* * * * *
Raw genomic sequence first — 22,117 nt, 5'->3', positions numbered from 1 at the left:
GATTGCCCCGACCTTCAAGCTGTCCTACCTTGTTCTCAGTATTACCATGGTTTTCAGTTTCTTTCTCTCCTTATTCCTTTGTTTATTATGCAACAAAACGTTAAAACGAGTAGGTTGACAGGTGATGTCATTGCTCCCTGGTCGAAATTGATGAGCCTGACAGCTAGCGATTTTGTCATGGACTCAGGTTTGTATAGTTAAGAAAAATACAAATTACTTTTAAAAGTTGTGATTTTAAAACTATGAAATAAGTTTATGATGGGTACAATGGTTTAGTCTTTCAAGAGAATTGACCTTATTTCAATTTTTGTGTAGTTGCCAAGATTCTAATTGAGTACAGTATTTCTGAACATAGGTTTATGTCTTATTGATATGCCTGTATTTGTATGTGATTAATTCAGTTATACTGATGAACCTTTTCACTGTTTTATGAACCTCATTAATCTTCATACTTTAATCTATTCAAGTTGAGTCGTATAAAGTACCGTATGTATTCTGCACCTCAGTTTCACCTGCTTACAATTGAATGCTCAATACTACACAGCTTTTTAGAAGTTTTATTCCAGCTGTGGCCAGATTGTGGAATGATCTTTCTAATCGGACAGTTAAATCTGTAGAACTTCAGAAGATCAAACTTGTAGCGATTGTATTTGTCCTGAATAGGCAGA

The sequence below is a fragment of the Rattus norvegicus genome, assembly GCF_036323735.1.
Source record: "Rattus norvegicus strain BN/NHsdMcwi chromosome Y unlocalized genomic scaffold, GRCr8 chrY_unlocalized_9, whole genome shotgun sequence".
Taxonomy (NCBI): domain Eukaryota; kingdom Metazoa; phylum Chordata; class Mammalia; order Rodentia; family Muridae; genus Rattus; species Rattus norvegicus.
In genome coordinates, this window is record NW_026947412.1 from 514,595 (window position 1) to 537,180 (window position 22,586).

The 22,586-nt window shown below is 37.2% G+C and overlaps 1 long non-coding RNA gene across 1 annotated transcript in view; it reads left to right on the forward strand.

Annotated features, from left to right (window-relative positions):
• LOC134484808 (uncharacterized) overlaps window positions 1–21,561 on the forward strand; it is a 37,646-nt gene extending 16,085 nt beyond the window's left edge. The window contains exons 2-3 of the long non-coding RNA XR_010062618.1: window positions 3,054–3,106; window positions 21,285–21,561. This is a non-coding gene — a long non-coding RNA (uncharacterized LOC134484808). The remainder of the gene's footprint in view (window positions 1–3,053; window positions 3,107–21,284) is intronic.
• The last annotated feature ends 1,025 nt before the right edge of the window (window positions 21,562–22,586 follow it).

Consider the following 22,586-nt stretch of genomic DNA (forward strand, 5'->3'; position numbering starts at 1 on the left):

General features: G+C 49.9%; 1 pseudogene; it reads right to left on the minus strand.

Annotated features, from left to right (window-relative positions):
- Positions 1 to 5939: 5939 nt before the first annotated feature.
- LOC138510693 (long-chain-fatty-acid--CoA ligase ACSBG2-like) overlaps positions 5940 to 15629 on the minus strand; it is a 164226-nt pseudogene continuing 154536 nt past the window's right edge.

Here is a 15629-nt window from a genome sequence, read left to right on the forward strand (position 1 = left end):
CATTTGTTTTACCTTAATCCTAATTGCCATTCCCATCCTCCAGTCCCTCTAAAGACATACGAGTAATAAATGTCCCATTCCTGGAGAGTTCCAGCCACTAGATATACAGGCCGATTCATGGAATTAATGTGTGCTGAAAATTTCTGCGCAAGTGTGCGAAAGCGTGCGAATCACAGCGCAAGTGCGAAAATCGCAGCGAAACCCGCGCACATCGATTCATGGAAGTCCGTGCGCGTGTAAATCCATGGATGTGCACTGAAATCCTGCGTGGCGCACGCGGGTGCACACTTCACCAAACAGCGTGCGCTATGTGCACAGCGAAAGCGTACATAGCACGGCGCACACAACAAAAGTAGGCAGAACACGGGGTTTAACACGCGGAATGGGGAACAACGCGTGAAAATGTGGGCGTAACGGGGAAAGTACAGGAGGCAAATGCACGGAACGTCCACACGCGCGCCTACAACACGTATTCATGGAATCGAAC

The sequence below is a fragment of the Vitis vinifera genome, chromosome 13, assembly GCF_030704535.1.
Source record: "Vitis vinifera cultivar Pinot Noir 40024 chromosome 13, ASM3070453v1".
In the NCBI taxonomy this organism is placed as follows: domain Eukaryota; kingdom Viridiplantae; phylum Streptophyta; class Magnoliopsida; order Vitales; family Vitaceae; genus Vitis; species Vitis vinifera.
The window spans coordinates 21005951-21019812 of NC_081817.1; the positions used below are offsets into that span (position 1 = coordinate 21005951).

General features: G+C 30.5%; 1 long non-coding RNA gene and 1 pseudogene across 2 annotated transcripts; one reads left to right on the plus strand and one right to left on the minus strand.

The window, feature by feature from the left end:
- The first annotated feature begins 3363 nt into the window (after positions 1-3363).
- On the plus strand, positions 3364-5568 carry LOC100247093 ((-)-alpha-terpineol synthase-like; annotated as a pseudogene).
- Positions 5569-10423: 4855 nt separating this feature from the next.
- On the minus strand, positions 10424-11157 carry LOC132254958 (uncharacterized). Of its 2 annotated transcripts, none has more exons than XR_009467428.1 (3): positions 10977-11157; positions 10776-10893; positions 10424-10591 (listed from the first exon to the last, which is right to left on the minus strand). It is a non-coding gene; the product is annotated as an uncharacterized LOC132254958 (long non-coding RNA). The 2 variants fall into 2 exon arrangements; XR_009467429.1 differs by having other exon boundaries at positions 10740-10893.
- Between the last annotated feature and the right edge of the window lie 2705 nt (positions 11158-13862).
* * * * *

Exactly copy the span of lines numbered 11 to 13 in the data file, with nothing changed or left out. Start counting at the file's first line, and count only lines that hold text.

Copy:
Consider the following 22,586-nt stretch of genomic DNA (forward strand, 5'->3'; position numbering starts at 1 on the left):

General features: G+C 49.9%; 1 pseudogene; it reads right to left on the minus strand.

Annotated features, from left to right (window-relative positions):